Money in dirt - the future of carbon farming

Australian farmer accredited for soil carbon credits in a world first


Photos
Soilkee's Niels and Marja Olsen and AgriProve's Matthew Warnken receiving their carbon credits. Photo supplied by the Department of the Environment and Energy.

Soilkee's Niels and Marja Olsen and AgriProve's Matthew Warnken receiving their carbon credits. Photo supplied by the Department of the Environment and Energy.

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Farmers able to access an income stream from improving soil's carbon

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Higher yields, better drought resistance and as a bonus the government will pay you for it.

It may sound too good to be true but West Gippsland farmer and inventor, Niels Olsen says these are the benefits of carbon farming.

The first in the world to receive soil carbon credits, Mr Olsen's project was approved through the Australian Government's Emissions Reduction Fund (ERF).

The project uses Mr Olsen's invention, the Soilkee Renovator, that combines cultivation, mulching, aeration and mixed species seeding to improve soil's fertility and carbon levels.

Mr Olsen said his pathway towards carbon farming started when his new earth moving business created a welcome tax issue.

"It was looking like I was going to have a tax problem so when you're a farmer and you've got a tax problem you then spend it on fertiliser," Mr Olsen said.

But he found that no matter how much fertiliser he added, his paddocks were still browning off early in the summer. Chasing another solution he enrolled in soil chemistry courses and studied farming practices around the world, eventually coming up with The Soilkee system.

The Soilkee sows both seasonal crops and pasture seeds into existing pasture, using rotating blades to create competition free seed beds while leaving close to 80 per cent of the pasture undisturbed. The uncultivated pasture then acts as a cover crop and green manure.

"This increases the soil's fertility, bacteria, fungi and worm population 10 to 20 fold, which improves plant growth, meaning a larger root system is put back into the soil for building carbon," Mr Olsen said.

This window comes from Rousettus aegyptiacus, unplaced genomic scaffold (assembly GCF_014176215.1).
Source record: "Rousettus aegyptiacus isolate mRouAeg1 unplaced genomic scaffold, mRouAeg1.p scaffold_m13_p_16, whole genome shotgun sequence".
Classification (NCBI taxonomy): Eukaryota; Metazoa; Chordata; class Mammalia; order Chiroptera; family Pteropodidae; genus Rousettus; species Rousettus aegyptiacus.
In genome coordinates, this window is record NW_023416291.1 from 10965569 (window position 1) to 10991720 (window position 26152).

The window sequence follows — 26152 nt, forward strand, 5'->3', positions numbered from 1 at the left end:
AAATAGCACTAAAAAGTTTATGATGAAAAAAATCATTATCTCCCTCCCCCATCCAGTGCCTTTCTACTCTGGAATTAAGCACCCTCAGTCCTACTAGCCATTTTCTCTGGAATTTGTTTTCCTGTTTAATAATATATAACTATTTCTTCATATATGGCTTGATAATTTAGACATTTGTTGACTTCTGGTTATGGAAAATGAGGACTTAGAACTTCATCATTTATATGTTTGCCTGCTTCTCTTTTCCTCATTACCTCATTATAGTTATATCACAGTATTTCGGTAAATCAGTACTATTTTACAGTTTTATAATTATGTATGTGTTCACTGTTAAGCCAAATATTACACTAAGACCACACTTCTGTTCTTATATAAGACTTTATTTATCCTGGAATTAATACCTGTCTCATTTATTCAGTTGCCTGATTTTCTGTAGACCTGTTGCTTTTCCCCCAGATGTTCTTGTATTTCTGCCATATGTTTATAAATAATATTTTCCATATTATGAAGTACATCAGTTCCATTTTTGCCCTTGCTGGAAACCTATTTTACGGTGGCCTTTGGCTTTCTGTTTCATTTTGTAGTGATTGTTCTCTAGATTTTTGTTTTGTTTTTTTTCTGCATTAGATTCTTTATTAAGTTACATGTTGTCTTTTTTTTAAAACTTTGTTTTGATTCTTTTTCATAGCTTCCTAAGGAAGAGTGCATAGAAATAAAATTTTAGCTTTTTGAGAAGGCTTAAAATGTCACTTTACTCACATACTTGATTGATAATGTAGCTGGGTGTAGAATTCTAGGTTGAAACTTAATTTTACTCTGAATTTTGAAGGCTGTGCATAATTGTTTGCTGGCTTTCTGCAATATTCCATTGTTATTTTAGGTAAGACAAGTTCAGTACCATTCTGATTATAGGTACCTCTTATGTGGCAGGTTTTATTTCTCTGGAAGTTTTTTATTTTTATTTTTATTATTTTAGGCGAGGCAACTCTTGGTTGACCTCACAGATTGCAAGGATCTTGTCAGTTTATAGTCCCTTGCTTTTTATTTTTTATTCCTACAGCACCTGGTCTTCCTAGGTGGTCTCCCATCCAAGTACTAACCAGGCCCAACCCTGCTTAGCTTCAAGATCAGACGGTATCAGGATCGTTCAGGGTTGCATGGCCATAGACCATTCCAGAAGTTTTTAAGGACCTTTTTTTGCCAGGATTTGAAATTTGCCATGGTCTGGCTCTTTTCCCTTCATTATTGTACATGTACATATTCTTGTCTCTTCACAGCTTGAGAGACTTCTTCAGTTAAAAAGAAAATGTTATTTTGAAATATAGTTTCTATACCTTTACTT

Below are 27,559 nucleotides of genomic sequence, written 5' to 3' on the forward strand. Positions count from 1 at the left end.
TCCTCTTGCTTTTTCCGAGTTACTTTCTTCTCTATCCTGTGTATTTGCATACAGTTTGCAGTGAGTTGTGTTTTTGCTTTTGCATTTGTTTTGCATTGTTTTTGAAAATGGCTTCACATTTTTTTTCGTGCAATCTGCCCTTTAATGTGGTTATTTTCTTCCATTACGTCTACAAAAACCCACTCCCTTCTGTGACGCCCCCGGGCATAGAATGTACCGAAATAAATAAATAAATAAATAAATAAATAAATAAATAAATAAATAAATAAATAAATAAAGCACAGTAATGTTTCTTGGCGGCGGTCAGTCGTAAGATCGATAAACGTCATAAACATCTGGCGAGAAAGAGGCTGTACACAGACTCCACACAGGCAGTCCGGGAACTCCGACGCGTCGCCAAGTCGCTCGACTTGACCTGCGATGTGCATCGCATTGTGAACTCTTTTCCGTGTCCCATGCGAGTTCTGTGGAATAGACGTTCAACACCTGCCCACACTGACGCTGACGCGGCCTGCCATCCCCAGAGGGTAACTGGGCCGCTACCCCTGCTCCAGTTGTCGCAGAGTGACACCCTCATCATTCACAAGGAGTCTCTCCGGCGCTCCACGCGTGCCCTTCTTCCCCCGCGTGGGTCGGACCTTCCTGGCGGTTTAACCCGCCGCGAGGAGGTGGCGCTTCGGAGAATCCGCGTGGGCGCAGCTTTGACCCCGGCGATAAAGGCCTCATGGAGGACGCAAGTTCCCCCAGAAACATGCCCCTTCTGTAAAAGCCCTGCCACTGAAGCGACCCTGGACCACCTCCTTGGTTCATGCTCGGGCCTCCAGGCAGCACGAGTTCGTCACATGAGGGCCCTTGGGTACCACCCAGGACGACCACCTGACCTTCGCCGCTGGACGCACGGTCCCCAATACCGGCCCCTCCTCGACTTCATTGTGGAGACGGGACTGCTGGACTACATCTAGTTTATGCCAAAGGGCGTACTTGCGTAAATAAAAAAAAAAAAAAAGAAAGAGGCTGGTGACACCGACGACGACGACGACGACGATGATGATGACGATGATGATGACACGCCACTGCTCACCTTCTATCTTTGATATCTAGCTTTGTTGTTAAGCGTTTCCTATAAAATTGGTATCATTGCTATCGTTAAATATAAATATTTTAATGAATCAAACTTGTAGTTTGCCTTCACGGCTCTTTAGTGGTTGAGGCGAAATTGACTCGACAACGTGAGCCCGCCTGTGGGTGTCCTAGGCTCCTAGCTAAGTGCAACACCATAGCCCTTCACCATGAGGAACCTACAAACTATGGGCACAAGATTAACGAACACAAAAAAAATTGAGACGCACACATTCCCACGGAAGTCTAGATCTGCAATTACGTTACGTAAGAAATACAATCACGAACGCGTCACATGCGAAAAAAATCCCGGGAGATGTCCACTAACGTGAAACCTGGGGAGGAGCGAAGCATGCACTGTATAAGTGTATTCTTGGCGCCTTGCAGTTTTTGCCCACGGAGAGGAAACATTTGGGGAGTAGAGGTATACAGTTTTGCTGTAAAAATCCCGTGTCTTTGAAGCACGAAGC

Mr Olsen argues the investment and effort of adding carbon to your soil may not have one element that makes it worthwhile but rather multiple added benefits that stack up.

The first one, water retention, in which he says in dry times moisture stays longer and recovers quicker than country with lower carbon levels.

"In West Gippsland here we can get three weeks further with ample growth into the driest period of the summer and then as soon as we get half an autumn break we're up and growing. In comparison it could be two or three weeks later before neighbouring paddocks start growing because their first rain has evaporated in two or three days whereas ours will stay in the soil for two or three weeks, giving us a head start of 2.6 tonnes of dry matter per hectare, as tested in Autumn 2018," he said.

Pasture yields also rose by 23 per cent over a year along with substantial increases in soil carbon, during an independent trial by Commercialisation Australia that looked at the benefits of the Soilkee system. ​

And now, there's the opportunity to earn money from selling carbon credits.

"It's a tradable commodity, under the government scheme you're providing your first X amount of credits. Then once you've produced a certain number of carbon credits you're on the free market and you can sell them to the highest bidder," he said.

The federal government guaranteeing $10 a carbon credit with one credit given for every tonne of CO2 sequestered. The Olsens managed to gain 11 credits per hectare but this amount is automatically cut in half, to be back paid in full when the project proves increases in carbon levels throughout consecutive testing.

The government also taking into account the period of time you commit to the project. These factors combined leaving The Olsens with four credits per hectare.

Despite the time it will take to receive the full financial benefits of their new found commodity, Mr Olsen says the sustainable productivity wins were already there.

"Farming has been destroying carbon for many years and here's an opportunity to turn that back around and make farming more efficient," he said.

The Soilkee Renovator in action. Video by Bootstrap Environmental Services
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